A UA Little Rock history student is celebrating the completion of his lifelong dream of finishing his college education, a dream that is 50 years in the making.
By all measures, Ellis “Gene” Thompson of Little Rock has led a very successful life. He has a loving family and had a very successful career in media sales spanning more than four decades.
“After leaving KATV as the local sales manager here, I finished that career and was faced with what I want to do,” Thompson said. “Something that had always been nagging me was to get my degree. Life had taken that opportunity away from me earlier when I was in Washington, D.C.”
A native of Joliet, Illinois, Thompson joined the U.S. Navy and worked in an experimental surgery unit and then enrolled at Georgetown University in Washington, D.C. in 1973.
“There I really started to mature and find my sea legs, as you will,” he said. “The doctors were very supportive of me going to college. That is why I went to Georgetown, but I was married and had a child and work. I couldn’t sustain a decent lifestyle and go to Georgetown, which was very demanding.”
In 1975, Thompson left Georgetown with an associate degree and a strong desire to one day finish his college education. His career took him from Washington, D.C., to Chicago, to Dayton, Ohio, to Orlando and New York City. His final stop brought him to Little Rock in 2010 to work at KATV.
“I had a great run in TV, but I’m done,” Thompson said. “I had a deep love of history, and I got that while I was at Georgetown. One of my instructors was the department head, and I fell in love with history after taking her class. I decided to come to UA Little Rock as a history major.”
Thompson joined UA Little Rock in 2017 and graduated with his bachelor’s degree in history in 2019. He will graduate this semester with a master’s degree in public history, which brings his journey to complete his college education to an end 50 years after he started.
“It’s something that I feel I should have done a long time ago,” he said. “It’s basically been unfinished business as far as my life is concerned. So, getting this degree is a culmination of a lifelong search for my own comfort with myself. It’s a culmination of something that I felt I should have done a long time ago and should have been determined earlier in my life. However, it feels just as good now. This is who I should have been all my life, a person with a master’s degree.”
One of his favorite experiences in graduate school was participating in a class taught by Dr. John Kirk, George W. Donaghey Distinguished Professor of History, which examined the criminal cases of Robert Bell and Grady Swain, two African American teenagers who were convicted of the first-degree murder of Julius McCollum and sentenced to death. Bell and Swain confessed to the crime, but later said their confessions were forced. The class wrote a paper about the case that received the Lucille Westbrook Award from the Arkansas Historical Association for the best article manuscript on an aspect of local history.
“That class really grabbed me, and I learned so much about going through archives and dusty, old records,” he said.
Thompson wrote his thesis, “The Fight for Freedmen’s Minds in Arkansas,” about the development of educational programs for African Americans in the state in the 1860s and 1870s.
“Arkansas was one of the last states to develop a public primary and secondary school system for African American students,” Thompson wrote. “While education was for the most part privatized, an important philosophy for educating African Americans was developed early by the Free African Society and the AME (African Methodist Episcopal) Church that influenced Arkansas public and private Freedman education.”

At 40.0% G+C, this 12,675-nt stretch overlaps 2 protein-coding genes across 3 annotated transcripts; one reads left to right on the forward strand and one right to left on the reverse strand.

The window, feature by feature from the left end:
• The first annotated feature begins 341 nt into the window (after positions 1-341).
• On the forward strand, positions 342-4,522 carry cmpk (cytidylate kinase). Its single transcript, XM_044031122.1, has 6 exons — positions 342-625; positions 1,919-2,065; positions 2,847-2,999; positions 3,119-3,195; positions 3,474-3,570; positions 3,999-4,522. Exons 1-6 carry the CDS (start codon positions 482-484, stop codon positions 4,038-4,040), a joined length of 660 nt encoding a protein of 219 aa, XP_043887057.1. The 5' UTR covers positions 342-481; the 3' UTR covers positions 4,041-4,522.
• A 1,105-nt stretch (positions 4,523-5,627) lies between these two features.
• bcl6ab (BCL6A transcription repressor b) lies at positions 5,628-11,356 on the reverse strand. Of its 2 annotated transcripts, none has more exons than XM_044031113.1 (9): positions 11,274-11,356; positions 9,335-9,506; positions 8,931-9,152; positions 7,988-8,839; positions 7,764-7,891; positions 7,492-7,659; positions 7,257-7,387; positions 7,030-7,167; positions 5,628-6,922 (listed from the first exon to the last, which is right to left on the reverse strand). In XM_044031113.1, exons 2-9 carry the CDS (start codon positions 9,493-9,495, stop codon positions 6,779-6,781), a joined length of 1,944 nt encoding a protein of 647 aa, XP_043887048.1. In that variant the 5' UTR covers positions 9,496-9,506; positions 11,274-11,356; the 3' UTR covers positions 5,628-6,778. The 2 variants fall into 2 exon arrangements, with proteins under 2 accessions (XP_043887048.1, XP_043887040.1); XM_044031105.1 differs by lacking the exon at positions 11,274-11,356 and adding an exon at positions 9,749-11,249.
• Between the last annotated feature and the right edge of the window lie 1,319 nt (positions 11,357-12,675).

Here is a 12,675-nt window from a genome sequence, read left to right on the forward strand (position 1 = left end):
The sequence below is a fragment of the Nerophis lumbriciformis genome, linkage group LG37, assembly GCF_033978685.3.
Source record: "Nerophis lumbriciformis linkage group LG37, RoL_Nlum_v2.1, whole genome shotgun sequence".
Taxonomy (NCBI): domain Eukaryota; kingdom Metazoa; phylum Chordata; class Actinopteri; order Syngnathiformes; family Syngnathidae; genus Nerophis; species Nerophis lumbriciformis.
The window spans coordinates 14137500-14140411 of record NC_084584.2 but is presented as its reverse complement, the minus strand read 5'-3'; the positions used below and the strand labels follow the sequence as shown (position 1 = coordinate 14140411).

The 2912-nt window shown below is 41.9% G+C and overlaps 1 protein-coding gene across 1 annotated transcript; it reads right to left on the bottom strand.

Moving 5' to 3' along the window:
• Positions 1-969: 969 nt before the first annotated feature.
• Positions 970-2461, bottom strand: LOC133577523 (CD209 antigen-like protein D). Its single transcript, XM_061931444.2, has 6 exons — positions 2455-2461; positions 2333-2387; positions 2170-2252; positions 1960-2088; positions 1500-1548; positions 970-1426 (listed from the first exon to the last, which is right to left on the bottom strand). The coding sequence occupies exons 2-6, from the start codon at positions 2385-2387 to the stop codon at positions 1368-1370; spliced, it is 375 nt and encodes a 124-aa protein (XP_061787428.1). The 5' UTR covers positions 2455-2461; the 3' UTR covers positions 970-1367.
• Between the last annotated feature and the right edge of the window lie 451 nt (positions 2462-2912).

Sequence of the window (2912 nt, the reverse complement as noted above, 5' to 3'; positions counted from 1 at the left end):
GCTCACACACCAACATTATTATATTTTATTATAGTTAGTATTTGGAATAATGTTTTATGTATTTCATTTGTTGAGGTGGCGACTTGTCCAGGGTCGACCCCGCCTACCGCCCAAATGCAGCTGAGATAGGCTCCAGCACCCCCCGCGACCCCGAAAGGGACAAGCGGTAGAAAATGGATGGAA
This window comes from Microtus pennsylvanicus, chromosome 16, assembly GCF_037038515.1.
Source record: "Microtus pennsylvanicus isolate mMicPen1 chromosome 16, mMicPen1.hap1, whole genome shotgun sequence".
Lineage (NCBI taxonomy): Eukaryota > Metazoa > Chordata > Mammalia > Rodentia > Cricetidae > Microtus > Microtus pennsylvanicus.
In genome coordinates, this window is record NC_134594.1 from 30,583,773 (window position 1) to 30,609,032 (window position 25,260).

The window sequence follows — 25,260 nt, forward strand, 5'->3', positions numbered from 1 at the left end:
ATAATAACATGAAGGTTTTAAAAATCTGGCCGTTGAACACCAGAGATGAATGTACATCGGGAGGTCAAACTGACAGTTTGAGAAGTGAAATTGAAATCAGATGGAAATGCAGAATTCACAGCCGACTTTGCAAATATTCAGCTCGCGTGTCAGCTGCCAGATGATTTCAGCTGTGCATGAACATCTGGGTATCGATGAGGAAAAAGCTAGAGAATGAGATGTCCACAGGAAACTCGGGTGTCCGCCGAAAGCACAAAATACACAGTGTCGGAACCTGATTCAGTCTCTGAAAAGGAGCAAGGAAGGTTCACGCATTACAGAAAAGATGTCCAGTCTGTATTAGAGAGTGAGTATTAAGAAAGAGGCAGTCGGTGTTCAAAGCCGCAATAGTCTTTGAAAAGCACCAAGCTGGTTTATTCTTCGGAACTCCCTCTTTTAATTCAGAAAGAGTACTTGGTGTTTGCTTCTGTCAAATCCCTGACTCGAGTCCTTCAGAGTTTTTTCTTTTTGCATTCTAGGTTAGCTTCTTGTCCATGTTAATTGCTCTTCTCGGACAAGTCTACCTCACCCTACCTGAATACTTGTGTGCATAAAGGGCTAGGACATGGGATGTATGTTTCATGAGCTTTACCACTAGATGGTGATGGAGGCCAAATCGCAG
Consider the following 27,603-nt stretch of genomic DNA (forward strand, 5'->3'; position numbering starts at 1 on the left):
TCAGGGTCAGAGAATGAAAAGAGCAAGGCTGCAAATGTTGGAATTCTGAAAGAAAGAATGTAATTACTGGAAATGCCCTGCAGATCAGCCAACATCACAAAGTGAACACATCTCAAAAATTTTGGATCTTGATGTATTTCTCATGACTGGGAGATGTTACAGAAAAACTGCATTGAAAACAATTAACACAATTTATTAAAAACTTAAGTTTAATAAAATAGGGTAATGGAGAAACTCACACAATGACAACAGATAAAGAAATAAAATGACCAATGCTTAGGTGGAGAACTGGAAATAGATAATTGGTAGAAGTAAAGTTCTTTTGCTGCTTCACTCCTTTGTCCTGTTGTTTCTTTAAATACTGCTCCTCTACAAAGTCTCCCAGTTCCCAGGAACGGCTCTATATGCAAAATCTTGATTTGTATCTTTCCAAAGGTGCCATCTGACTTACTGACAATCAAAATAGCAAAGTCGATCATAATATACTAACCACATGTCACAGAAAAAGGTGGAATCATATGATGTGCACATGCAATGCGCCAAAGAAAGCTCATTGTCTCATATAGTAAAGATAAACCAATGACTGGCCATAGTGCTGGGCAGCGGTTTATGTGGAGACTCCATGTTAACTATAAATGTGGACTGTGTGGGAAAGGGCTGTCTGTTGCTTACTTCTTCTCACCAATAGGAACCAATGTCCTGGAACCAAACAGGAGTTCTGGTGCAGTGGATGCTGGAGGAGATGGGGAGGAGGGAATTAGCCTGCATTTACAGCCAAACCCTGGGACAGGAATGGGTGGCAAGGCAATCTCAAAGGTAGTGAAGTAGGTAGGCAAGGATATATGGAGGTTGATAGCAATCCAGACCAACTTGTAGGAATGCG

In the 1860s and 70s, there were millions of newly freed formerly enslaved people who needed an education with competing methods of how that should work. Samuel Armstrong, founder of the Hampton Institute, created an educational model called the Hampton-Tuskegee Model, which emphasized character building through manual labor and learning occupational skills. The AME church strongly contested the Hampton-Tuskegee Model.
“The AME church put forth the philosophy that they wanted Freedman taught in the classical manner, emphasizing subjects like English, literature, and algebra,” Thompson said. “They wanted to train a middle-class population with doctors, teachers, and lawyers. The Hampton model emphasized teaching people manual labor skills – how to be a blacksmith, how to sew. They taught young girls how to work in houses as maids. It was being put out there that this was necessary because industrialists needed a large workforce.”
Thompson dedicated his thesis to his mother, who was the daughter of an AME preacher and an inspiration for him to complete college.
“I also did this for my mom who always believed in me when I didn’t believe in myself,” Thompson said. “She used to sit in the kitchen with me to do my homework when I was a child. She instilled in me that desire to get it done, and that was one of the real drivers in writing my thesis.”
With graduation approaching, Thompson is thankful to history professors James Ross, Barclay Key, Jess Porter, Edward Anson, Carl Moneyhon, and Marta Cieslak for inspiring him to succeed.
“My experience here has been absolutely magnificent,” he said. “I can’t say enough good things about the history department and the professors. These people are first rate, and I know because I came from one of those fancy east schools. I had a very successful career, but this is something different that I needed to do and I’m so glad I did it. I never in my wildest dreams would have thought that I would end up living in Arkansas and getting a master’s degree at the University of Arkansas at Little Rock. I believe it’s a top-rate education.”